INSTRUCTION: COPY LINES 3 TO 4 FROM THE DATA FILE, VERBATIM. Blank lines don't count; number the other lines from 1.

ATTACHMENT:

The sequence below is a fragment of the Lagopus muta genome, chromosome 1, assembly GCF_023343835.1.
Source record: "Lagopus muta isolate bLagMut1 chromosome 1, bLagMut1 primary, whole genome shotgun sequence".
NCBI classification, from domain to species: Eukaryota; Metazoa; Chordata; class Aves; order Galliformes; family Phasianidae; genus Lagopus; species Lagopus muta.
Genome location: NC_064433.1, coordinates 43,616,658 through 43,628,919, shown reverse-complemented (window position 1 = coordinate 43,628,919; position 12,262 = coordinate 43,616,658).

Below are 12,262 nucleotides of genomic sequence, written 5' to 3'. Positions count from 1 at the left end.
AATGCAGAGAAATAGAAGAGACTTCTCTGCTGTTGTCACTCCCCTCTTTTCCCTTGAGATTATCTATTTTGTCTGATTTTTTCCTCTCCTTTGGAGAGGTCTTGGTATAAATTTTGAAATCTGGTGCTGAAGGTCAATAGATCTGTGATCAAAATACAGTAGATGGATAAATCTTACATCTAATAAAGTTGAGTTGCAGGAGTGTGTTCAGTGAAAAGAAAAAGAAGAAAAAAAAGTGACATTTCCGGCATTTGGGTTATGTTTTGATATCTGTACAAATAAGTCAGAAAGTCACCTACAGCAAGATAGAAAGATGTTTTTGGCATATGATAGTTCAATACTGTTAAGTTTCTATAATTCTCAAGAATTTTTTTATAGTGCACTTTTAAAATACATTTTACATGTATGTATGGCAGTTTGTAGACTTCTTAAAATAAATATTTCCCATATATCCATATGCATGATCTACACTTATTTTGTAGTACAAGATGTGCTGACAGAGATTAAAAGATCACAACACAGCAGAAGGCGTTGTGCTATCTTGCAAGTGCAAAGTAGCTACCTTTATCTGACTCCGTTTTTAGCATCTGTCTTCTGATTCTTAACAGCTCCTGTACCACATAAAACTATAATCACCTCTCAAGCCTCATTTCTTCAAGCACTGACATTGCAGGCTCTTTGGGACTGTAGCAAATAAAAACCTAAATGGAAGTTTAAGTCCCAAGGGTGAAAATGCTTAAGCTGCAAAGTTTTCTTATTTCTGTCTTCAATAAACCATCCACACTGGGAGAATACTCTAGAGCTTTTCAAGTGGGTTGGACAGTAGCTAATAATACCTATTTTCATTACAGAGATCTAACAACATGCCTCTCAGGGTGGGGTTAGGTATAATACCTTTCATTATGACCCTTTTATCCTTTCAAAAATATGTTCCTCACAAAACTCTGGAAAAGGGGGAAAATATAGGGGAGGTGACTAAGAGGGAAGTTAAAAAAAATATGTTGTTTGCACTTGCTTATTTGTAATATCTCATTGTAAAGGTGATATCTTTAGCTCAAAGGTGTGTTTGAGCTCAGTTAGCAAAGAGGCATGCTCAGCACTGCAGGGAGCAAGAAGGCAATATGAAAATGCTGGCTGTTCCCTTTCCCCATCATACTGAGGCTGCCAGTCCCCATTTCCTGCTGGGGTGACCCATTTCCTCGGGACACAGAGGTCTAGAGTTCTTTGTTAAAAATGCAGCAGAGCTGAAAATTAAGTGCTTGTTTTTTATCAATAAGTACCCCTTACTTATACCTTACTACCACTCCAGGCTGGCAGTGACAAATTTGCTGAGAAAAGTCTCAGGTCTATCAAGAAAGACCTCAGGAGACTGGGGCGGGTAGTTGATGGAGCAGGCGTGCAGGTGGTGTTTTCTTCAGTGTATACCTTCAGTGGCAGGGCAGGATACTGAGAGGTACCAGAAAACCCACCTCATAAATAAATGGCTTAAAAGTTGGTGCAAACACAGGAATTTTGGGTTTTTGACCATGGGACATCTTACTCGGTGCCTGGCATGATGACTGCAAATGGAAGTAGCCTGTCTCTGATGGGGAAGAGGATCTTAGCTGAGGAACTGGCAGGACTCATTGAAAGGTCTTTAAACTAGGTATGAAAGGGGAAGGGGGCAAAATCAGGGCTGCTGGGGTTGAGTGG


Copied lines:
NCBI classification, from domain to species: Eukaryota; Metazoa; Chordata; class Aves; order Galliformes; family Phasianidae; genus Lagopus; species Lagopus muta.
Genome location: NC_064433.1, coordinates 43,616,658 through 43,628,919, shown reverse-complemented (window position 1 = coordinate 43,628,919; position 12,262 = coordinate 43,616,658).